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Gendu Nasya and ors. Vs. Sadi Bania Alias Sadi Saha and ors. - Court Judgment

LegalCrystal Citation
CourtKolkata
Decided On
Judge
Reported in44Ind.Cas.983
AppellantGendu Nasya and ors.
RespondentSadi Bania Alias Sadi Saha and ors.
Excerpt:
fraud, decree obtained by, suit to set aside - evidence--process suppressed, effect of. - .....was not served on him and that the suit was based upon a forged document. in the trial court the learned munsif found in his favour and made a decree accordingly. in the court of appeal below the learned district judge has. dismissed the suit.2. as to the non-service of summons, if the plaintiff had been able to establish that the usual processes had been suppressed, no doubt, that would have furnished some solid foundation for the suit. the learned district judge, however, has found that the summonses were duly served in the usual course. that part of the case, therefore, goes.3. there remains the case as to forgery. in view of the authorities on the subject, the judgment of the district judge may be in some respects open to criticism in that he has not come to an express finding, but.....
Judgment:

1. This appeal is preferred by the plaintiff. He brought the suit for a declaration that a certain decree which had been obtained against him was fraudulent and of no effect. The plaintiff's case appears to be that summons in the suit in which the decree was made was not served on him and that the suit was based upon a forged document. In the Trial Court the learned Munsif found in his favour and made a decree accordingly. In the Court of Appeal below the learned District Judge has. dismissed the suit.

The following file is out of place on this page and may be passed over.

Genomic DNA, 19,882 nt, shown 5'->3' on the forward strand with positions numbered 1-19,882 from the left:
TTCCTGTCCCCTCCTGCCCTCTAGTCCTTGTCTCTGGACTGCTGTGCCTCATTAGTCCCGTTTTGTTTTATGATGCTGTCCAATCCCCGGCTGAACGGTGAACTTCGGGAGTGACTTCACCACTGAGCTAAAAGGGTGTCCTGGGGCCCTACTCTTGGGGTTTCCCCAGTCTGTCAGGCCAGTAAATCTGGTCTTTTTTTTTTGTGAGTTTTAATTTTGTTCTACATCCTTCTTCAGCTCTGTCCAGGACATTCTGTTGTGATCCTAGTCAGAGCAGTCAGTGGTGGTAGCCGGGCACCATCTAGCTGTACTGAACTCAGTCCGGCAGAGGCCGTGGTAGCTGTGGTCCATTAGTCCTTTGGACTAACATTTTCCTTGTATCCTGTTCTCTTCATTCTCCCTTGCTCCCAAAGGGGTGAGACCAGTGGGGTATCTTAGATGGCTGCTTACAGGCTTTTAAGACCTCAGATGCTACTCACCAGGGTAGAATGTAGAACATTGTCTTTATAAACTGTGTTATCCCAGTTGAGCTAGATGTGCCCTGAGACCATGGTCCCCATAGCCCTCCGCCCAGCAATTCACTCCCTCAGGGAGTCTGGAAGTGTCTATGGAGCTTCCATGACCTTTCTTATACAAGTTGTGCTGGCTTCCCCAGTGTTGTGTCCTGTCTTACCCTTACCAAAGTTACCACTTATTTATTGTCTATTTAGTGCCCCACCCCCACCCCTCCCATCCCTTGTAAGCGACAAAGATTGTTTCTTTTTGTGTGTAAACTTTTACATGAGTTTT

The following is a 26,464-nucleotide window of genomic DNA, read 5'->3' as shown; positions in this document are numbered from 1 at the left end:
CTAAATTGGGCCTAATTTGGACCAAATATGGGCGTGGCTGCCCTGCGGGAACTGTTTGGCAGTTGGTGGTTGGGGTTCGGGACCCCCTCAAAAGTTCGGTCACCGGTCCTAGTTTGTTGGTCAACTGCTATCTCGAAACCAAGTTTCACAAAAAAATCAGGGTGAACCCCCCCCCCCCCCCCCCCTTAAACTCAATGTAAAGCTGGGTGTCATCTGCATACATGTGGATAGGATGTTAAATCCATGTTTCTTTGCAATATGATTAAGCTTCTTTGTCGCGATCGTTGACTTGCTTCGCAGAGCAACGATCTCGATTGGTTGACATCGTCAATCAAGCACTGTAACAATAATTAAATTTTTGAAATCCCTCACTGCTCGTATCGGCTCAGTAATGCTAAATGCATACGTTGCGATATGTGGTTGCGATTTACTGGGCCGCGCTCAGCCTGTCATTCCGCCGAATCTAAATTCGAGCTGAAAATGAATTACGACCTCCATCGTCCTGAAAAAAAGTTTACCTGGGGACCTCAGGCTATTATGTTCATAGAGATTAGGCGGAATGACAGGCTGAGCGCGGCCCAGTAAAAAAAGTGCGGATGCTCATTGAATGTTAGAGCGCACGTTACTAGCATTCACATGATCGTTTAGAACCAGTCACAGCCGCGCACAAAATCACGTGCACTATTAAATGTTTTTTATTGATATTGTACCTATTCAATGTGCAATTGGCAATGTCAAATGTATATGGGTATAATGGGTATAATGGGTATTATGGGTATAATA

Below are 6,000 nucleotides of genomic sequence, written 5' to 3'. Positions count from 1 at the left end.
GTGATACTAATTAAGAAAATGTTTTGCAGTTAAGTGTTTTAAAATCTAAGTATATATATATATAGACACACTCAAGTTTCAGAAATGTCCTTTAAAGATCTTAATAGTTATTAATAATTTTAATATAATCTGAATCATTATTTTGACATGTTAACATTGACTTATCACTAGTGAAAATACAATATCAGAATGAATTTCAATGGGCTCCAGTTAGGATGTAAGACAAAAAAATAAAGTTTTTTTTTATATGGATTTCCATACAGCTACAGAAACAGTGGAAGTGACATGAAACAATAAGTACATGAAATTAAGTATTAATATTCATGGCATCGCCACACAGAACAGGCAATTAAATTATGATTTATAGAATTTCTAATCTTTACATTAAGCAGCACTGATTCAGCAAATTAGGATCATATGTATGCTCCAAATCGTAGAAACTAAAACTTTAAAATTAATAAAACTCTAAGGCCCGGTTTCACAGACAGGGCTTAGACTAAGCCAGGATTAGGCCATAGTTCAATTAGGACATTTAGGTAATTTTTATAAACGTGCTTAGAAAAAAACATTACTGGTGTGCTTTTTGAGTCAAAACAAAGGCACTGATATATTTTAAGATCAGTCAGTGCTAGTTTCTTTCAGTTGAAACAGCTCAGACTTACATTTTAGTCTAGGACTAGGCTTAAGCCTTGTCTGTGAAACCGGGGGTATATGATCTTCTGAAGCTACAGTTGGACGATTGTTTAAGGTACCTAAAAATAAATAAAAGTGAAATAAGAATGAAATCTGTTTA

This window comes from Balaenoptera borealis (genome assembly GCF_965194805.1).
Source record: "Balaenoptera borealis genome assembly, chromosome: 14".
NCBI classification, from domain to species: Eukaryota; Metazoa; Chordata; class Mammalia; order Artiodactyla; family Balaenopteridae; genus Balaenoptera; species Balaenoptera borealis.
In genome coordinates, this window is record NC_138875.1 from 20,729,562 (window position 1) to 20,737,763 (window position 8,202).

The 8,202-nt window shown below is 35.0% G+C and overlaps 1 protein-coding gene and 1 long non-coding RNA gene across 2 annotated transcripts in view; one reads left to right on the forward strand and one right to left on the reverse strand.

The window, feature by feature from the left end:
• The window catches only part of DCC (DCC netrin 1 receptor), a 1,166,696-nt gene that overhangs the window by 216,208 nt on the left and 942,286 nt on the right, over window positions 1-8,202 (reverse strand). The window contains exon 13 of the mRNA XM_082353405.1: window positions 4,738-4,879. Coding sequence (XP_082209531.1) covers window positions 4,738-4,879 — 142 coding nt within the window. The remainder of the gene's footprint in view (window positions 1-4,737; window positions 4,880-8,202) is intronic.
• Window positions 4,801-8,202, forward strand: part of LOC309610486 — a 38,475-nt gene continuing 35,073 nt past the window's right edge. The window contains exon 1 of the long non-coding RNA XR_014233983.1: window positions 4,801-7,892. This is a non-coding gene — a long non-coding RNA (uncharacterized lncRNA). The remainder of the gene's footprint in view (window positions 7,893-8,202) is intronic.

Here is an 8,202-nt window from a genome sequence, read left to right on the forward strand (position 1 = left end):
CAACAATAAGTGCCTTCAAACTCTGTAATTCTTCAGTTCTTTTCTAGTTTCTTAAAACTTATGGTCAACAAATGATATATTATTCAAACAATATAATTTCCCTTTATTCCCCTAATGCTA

2. As to the non-service of summons, if the plaintiff had been able to establish that the usual processes had been suppressed, no doubt, that would have furnished some solid foundation for the suit. The learned District Judge, however, has found that the summonses were duly served in the usual course. That part of the case, therefore, goes.

3. There remains the case as to forgery. In view of the authorities on the subject, the judgment of the District Judge may be in some respects open to criticism in that he has not come to an express finding, but we may refer to the judgment delivered by the Munsif in this case. The learned Munsif begins by saying it is scarcely possible to prove frauds of this description by direct evidence. Then he goes on to say that the plaintiffs 'practically' have not been able to adduce any direct evidence. Then he deals with the evidence which the plaintiff did adduce. In view of the kind of evidence and the kind of materials the Munsif had before him and on which he acted I am of opinion that it would serve no useful purpose to remit the case to the District Judge for any further finding. The appeal will accordingly be dismissed with costs.

Walmsley, J.

4. I agree.


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